WASHINGTON — Zimbabwean novelist NoViolet Bulawayo won the 2014 Zora Neale Hurston/ Richard Wright Legacy Award for fiction for We Need New Names.
Her debut novel inspired by Zimbabwe’s “lost decade,” tells an “unflinching story” of a girl named Darling and her friends who steal guavas while living in a shanty called Paradise and reminiscing of the “proper houses with real rooms and furniture they used to have.”
They dream of travelling to “real paradises” — perhaps Europe or Dubai or America.
The Hurston/Wright Legacy Award judges described Bulawayo’s novel as a story of two continents.
“It felt like an imperative read,” said Marita Golden, a novelist and co-founder and president emeritus of the Hurston/Wright Foundation, which honoured black writers during a gala last Friday at the Carnegie Library in North-west Washington.
“The judges said, ‘We see NoViolet’s great characters, their entrapments, their miseries, their hungers and we also see ourselves.”
The Hurston/Wright 2014 award for non-fiction went to Craig Steven Wilder for Ebony&Ivy: Race, Slavery, and the Troubled History of America’s Universities.
In Ebony&Ivy, Wilder, a history professor at Massachusetts Institute of Technology, writes that before the American Revolution, merchants and planters became benefactors and “new masters” of a colonial society.
The Zora Neale Hurston/ Richard Wright Foundation, which is based in Washington, was founded in 1990 with a mission to ensure the survival of black writers and literature by black writers.
Golden, a novelist who has published several books, including: Don’t Play in the Sun; Saving Our Sons; Long Distance Life and Migrations of the Heart, said the foundation celebrates black writers and writers in the African diaspora.
The foundation, which helps writers find their voice and craft stories in programmes and writing workshops, will celebrate its 25th anniversary next year.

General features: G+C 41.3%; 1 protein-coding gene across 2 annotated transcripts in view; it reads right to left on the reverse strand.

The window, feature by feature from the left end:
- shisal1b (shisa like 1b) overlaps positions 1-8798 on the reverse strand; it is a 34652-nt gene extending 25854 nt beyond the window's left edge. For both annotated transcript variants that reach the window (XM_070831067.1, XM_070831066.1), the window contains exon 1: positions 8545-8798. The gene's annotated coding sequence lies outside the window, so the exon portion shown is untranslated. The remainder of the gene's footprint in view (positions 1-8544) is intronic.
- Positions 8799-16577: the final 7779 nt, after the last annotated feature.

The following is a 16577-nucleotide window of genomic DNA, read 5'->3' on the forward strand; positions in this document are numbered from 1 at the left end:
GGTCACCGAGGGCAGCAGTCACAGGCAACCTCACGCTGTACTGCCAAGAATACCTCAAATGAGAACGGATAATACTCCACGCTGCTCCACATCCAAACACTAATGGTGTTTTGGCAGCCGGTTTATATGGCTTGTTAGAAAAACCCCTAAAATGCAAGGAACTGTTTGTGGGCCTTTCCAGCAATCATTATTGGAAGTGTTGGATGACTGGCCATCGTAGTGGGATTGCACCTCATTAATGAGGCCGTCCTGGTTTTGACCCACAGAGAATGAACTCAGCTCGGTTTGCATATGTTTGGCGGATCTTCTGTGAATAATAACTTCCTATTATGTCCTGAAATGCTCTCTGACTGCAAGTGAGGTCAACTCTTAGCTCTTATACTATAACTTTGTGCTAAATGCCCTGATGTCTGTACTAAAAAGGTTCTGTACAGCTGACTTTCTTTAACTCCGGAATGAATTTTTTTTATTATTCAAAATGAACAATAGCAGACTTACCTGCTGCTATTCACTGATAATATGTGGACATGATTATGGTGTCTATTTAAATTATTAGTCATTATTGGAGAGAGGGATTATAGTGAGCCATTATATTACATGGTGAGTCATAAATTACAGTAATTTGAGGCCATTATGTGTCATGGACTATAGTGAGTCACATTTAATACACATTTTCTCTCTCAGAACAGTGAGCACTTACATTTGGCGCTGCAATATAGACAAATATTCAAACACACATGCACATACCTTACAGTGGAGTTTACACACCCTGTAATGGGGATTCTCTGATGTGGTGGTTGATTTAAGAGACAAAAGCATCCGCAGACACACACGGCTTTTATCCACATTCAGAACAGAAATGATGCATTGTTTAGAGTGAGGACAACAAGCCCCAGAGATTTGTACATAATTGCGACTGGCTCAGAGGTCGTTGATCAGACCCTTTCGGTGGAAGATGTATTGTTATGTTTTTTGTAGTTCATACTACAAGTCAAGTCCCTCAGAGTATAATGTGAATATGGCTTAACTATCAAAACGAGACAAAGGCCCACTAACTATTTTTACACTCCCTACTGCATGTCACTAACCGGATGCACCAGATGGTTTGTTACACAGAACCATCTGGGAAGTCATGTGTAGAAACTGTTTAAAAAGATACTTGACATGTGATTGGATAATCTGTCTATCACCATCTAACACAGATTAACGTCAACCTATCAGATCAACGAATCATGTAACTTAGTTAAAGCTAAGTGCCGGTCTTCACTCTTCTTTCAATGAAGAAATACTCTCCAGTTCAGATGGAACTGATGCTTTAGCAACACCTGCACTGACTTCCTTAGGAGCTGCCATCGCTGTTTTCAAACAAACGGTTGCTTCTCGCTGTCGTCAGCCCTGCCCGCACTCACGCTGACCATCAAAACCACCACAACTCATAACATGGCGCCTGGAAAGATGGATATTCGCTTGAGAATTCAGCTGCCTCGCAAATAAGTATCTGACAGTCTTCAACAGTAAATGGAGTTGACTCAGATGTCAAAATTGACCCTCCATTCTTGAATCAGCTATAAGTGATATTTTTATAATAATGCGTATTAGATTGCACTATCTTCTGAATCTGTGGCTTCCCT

The hall of the Carnegie Library was packed Friday with publishing giants, powerhouse writers, editors, poets and top names in the literary industry, including Nate Marshall, Dana Williams, Tracy Sherrod, Kyle Dargan, Clarence Page, Darlene Taylor and Dolen Perkins-Valdez.
Perkins-Valdez, who wrote the New York Times best-selling novel Wench presented the Hurston/Wright 2014 award for fiction.
Perkins-Valdez said when she read the opening passages of Bulawayo’s novel, she did not want to put it down.
“NoViolet has written a novel that is both pressing and pristine,” Perkins-Valdez said. “Her sentences are crystalised and sparkle like glass.”
Perkins-Valdez read the opening passage of the novel, which was short-listed for the 2013 Man Booker Prize: “We are on our way to Budapest: Bastard and Chipo and Godknows and Sbho and Stina and me.
“We are going even though we are not allowed to cross Mzilikazi Road, even though Bastard is supposed to be watching his little sister Fraction, even though Mother would kill me dead if she found out; we are just going. There are guavas to steal in Budapest, and right now I’d rather die for guavas. We didn’t eat this morning and my stomach feels like somebody just took a shovel and dug everything out.”
Accepting the award, Bulawayo stood on stage in brilliant yellow. “It is such a great privilege to be nominated for the Hurston/Wright Legacy Award for fiction and to be nominated along with a fine list of writers with many accomplishments,” said Bulawayo, who won a Stegner Fellow at Stanford University.
“I accept this award with gratitude and in celebration of the luminous lives and the works of Zora Neale Hurston and Richard Wright, for being the bright beacons who created so we could write today with gratitude and dignity.”
The Tsholotsho-born author also won the inaugural Etisalat Prize for Literature this years for the book.
— Washington Post